Yesterday marked the entry into force of the EU’s ban on data roaming charges. Former England footballer and sports broadcaster Gary Lineker tweeted “Well played EU”, which was just the kind of high profile validation that EU policymakers are looking for. But it’s worth remembering that when the DSM was created in 2015, the strategy was built around three broad objectives: deepening of the single market, cross-border liberalisation and consumer protection. Two years on, the first two have presented less to tweet about.
Encouraging cross-border trade has proven difficult to secure for the EU individual sectors built around national business models that have proved resistant to change. This is most evident in the backlash against Commissioner Ansip’s initiatives aimed at breaking down national licencing barriers in online content markets. Member states have also put up resistance to the abolition of geo-blocking. While there will be some steps forward here – namely on the cross-border free flow of non-personal data - change will likely prove incremental.
Likewise, attempts to deepen the single market have stalled and, in some cases, gone into reverse. In the audio-visual sector, legislators are currently restricting the country of origin principle by allowing each and every member state to impose levies on video-on-demand services, regardless of where they are headquartered. Similarly, attempts to update the telecoms framework and cross-border parcel delivery services have seen clauses scrapped that would have given smaller providers access to the larger networks of incumbents.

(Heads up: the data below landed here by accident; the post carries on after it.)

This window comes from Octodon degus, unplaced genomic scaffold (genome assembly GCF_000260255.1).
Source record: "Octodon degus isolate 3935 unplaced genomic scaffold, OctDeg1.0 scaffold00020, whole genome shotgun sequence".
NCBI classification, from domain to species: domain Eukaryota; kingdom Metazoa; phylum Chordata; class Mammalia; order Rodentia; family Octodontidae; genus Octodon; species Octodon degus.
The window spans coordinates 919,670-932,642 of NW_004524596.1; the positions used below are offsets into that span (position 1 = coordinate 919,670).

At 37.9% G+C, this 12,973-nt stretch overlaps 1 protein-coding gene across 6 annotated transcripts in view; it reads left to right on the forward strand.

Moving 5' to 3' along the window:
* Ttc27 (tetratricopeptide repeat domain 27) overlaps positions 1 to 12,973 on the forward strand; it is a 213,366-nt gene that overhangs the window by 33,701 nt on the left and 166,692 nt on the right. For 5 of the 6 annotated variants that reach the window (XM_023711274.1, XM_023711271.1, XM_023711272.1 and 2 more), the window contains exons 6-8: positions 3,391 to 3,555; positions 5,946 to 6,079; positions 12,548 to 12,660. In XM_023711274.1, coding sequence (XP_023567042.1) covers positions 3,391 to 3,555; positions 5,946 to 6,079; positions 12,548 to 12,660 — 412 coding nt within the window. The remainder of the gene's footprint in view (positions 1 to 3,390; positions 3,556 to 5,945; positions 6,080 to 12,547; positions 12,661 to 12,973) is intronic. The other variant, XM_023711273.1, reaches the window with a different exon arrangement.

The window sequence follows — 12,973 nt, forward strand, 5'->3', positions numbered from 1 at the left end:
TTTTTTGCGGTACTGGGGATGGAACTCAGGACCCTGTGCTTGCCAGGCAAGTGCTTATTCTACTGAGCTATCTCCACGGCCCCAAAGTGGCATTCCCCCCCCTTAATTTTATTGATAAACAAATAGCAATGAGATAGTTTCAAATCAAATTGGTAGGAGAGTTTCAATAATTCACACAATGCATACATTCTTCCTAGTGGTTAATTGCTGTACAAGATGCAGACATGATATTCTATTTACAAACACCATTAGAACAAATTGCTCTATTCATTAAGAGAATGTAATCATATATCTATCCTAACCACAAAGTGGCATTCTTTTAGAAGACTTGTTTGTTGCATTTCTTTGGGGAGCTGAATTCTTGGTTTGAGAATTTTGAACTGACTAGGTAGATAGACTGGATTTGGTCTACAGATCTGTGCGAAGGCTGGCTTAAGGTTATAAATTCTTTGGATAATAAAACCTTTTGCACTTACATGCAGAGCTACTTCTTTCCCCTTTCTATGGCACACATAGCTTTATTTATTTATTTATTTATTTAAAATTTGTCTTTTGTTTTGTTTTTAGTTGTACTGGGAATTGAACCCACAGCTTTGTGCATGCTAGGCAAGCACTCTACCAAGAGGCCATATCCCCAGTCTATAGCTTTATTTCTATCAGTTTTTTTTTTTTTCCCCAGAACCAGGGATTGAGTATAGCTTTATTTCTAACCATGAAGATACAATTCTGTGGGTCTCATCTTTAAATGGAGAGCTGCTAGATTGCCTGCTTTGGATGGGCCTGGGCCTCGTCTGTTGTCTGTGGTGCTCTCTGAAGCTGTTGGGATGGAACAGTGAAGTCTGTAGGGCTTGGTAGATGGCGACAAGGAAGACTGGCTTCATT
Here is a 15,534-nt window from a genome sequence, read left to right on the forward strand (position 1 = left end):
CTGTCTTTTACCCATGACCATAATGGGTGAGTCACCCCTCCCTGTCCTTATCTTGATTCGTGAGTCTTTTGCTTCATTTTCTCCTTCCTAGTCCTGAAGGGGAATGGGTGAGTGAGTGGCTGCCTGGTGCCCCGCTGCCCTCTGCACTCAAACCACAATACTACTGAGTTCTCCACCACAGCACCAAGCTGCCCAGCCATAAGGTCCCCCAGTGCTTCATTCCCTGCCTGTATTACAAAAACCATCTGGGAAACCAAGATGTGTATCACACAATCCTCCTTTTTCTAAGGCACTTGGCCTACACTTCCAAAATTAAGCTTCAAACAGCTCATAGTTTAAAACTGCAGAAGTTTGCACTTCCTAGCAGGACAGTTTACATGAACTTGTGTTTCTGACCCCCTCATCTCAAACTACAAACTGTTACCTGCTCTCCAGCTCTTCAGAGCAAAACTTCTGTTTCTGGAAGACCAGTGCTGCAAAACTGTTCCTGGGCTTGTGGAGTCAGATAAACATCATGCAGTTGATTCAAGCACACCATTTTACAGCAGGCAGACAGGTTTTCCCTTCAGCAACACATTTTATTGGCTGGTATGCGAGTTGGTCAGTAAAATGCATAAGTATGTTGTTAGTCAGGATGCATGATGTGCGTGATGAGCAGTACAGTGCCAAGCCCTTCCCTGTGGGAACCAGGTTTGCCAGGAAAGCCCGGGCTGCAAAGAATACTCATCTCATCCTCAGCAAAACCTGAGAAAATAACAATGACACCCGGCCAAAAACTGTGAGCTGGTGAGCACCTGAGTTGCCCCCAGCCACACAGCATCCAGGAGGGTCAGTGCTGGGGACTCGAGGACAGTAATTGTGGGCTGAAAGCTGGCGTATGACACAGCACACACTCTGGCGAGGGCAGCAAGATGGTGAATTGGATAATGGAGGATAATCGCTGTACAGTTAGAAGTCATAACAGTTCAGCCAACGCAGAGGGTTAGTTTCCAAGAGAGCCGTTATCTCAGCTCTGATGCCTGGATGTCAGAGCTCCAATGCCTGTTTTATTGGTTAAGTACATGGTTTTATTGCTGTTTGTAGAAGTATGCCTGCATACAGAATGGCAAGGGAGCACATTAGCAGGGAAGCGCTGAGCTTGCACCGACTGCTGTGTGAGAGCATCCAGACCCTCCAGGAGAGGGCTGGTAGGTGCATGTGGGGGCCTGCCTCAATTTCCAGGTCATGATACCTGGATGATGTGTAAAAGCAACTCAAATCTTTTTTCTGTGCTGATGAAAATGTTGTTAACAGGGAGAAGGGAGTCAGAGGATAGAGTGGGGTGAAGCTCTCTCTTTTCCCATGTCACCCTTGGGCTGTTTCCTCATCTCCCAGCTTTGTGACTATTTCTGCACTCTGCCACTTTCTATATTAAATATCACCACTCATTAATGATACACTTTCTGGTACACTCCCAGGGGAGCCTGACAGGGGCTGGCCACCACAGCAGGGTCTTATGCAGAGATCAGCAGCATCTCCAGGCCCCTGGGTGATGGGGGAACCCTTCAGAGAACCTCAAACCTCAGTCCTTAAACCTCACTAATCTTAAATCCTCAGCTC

In contrast, the direct consumer benefits of the data roaming package have given it powerful momentum. Proposals on portability of audio-visual content, allowing consumers to watch their online subscriptions while in another country, have also passed. The General Data Protection Regulation which will come into force in 2018, has a strong focus on citizens’ rights to privacy and control of their personal data online.
As the 2019 European elections inch closer and the EU institutions search out the path of least resistance to measures that offer ‘relevance’ to ordinary Europeans, there is no reason to expect this to slacken off in the 24 months leading up to the election. Indeed, in the European Parliament yesterday, MEPs found consensus over a joint report by the IMCO and ITRE committees that called for better self-regulation mechanisms, and more transparency for consumers on the processing, storing and sharing of their personal data by platforms, including explanations as to how it is used for automated advertising systems. Last week’s Council position on a directive on digital content contracts called for platforms to give consumers the right to have personal data returned once contracts are terminated with a platform or tech service - even in some free service contracts.
As they strategise the next steps in the DSM, we can expect the EU institutions and new Commissioner Mariya Gabriel to double down on those policy areas where there is a clear win for consumers. The implication is that the legacy of the DSM is unlikely to be cross-border liberalisation, the creation of European digital champions or a major competitive boost to the EU economy. Its legacy is more likely to be a digital single market not much less fragmented or shallow than it is now – but whose users at least have a new set of rights online.